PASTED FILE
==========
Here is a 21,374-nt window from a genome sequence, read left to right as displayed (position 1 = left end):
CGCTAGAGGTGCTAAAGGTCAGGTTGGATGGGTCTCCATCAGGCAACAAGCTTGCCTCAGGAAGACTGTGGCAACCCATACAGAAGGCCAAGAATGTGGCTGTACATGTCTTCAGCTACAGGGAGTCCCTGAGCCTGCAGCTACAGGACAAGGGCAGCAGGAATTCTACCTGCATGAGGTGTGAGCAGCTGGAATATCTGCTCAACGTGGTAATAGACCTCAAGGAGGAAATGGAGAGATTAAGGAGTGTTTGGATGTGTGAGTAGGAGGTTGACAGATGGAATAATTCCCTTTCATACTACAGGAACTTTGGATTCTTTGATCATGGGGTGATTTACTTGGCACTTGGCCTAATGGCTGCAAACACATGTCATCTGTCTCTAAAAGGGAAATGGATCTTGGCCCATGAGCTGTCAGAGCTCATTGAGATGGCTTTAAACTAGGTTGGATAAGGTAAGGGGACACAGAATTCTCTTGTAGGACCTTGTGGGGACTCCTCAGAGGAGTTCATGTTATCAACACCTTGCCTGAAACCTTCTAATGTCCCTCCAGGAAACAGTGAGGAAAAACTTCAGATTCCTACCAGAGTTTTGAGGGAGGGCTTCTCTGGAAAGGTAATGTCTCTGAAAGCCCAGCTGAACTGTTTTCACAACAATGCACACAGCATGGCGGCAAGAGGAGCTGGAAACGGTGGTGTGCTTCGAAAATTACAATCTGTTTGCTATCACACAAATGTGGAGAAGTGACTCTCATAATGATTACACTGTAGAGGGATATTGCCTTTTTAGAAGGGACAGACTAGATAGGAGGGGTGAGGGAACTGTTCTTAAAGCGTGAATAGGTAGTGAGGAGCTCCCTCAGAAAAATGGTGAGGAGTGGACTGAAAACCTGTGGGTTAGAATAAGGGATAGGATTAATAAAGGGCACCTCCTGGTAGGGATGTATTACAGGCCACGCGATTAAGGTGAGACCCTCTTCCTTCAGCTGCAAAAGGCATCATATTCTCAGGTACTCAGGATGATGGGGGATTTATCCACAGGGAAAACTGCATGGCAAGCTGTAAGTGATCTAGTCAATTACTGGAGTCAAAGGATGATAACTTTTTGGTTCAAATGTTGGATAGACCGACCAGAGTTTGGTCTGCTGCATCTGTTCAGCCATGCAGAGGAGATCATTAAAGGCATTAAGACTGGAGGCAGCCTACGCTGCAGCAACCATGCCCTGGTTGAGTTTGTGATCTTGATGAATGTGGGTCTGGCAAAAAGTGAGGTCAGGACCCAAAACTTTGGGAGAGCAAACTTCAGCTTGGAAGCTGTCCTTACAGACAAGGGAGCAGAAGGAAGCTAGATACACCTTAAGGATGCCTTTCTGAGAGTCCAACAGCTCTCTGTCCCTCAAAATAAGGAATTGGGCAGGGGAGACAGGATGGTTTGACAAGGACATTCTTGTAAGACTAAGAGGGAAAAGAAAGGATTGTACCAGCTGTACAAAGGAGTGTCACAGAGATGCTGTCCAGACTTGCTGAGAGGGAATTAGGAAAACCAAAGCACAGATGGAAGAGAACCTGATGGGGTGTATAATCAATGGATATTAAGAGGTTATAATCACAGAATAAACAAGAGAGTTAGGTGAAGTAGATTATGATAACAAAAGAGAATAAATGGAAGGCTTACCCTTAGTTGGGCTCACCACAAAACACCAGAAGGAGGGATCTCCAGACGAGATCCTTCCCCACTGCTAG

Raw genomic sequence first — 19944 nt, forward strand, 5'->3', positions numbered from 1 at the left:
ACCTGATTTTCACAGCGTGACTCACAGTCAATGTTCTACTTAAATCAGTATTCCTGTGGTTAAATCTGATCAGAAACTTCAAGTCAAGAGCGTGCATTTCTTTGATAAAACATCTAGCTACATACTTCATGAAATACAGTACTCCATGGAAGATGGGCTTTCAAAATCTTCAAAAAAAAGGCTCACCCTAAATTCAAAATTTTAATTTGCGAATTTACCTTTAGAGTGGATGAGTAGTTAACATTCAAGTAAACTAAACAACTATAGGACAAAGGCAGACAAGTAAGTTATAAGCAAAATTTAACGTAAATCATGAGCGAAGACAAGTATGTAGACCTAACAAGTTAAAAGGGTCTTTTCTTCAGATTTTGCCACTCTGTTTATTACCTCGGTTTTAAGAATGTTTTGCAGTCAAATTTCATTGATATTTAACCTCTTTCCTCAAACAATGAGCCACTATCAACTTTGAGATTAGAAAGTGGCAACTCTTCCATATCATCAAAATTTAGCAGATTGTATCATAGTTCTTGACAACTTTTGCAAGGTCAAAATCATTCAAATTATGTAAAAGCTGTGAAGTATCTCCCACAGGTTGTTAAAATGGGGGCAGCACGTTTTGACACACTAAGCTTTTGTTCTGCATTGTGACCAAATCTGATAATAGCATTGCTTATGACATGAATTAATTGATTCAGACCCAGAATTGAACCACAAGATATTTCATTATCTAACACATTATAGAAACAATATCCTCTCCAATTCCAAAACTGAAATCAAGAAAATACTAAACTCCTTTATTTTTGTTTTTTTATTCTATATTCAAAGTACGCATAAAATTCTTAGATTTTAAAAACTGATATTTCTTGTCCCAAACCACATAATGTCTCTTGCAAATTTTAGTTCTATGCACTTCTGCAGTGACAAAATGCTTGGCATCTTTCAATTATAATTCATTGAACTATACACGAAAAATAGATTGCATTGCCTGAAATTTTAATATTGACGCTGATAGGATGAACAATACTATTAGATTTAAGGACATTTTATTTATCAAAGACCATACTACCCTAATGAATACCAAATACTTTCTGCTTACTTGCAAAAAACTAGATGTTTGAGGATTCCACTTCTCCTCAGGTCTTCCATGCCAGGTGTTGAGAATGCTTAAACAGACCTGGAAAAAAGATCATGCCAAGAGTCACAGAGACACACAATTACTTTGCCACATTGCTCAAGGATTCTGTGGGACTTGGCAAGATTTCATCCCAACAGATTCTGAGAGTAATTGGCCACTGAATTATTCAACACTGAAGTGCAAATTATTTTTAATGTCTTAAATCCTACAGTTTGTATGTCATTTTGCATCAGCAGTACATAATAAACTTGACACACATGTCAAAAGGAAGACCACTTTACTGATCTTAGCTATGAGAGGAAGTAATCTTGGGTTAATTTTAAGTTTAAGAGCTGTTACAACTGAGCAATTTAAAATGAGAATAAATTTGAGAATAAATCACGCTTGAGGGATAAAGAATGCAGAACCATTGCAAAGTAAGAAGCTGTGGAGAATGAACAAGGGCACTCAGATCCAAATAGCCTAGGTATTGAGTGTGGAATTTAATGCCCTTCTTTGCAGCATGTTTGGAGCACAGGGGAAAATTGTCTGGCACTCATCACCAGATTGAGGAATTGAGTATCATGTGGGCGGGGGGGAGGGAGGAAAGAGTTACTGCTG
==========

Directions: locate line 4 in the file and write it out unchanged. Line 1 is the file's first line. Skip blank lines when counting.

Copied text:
ACCTGATTTTCACAGCGTGACTCACAGTCAATGTTCTACTTAAATCAGTATTCCTGTGGTTAAATCTGATCAGAAACTTCAAGTCAAGAGCGTGCATTTCTTTGATAAAACATCTAGCTACATACTTCATGAAATACAGTACTCCATGGAAGATGGGCTTTCAAAATCTTCAAAAAAAAGGCTCACCCTAAATTCAAAATTTTAATTTGCGAATTTACCTTTAGAGTGGATGAGTAGTTAACATTCAAGTAAACTAAACAACTATAGGACAAAGGCAGACAAGTAAGTTATAAGCAAAATTTAACGTAAATCATGAGCGAAGACAAGTATGTAGACCTAACAAGTTAAAAGGGTCTTTTCTTCAGATTTTGCCACTCTGTTTATTACCTCGGTTTTAAGAATGTTTTGCAGTCAAATTTCATTGATATTTAACCTCTTTCCTCAAACAATGAGCCACTATCAACTTTGAGATTAGAAAGTGGCAACTCTTCCATATCATCAAAATTTAGCAGATTGTATCATAGTTCTTGACAACTTTTGCAAGGTCAAAATCATTCAAATTATGTAAAAGCTGTGAAGTATCTCCCACAGGTTGTTAAAATGGGGGCAGCACGTTTTGACACACTAAGCTTTTGTTCTGCATTGTGACCAAATCTGATAATAGCATTGCTTATGACATGAATTAATTGATTCAGACCCAGAATTGAACCACAAGATATTTCATTATCTAACACATTATAGAAACAATATCCTCTCCAATTCCAAAACTGAAATCAAGAAAATACTAAACTCCTTTATTTTTGTTTTTTTATTCTATATTCAAAGTACGCATAAAATTCTTAGATTTTAAAAACTGATATTTCTTGTCCCAAACCACATAATGTCTCTTGCAAATTTTAGTTCTATGCACTTCTGCAGTGACAAAATGCTTGGCATCTTTCAATTATAATTCATTGAACTATACACGAAAAATAGATTGCATTGCCTGAAATTTTAATATTGACGCTGATAGGATGAACAATACTATTAGATTTAAGGACATTTTATTTATCAAAGACCATACTACCCTAATGAATACCAAATACTTTCTGCTTACTTGCAAAAAACTAGATGTTTGAGGATTCCACTTCTCCTCAGGTCTTCCATGCCAGGTGTTGAGAATGCTTAAACAGACCTGGAAAAAAGATCATGCCAAGAGTCACAGAGACACACAATTACTTTGCCACATTGCTCAAGGATTCTGTGGGACTTGGCAAGATTTCATCCCAACAGATTCTGAGAGTAATTGGCCACTGAATTATTCAACACTGAAGTGCAAATTATTTTTAATGTCTTAAATCCTACAGTTTGTATGTCATTTTGCATCAGCAGTACATAATAAACTTGACACACATGTCAAAAGGAAGACCACTTTACTGATCTTAGCTATGAGAGGAAGTAATCTTGGGTTAATTTTAAGTTTAAGAGCTGTTACAACTGAGCAATTTAAAATGAGAATAAATTTGAGAATAAATCACGCTTGAGGGATAAAGAATGCAGAACCATTGCAAAGTAAGAAGCTGTGGAGAATGAACAAGGGCACTCAGATCCAAATAGCCTAGGTATTGAGTGTGGAATTTAATGCCCTTCTTTGCAGCATGTTTGGAGCACAGGGGAAAATTGTCTGGCACTCATCACCAGATTGAGGAATTGAGTATCATGTGGGCGGGGGGGAGGGAGGAAAGAGTTACTGCTG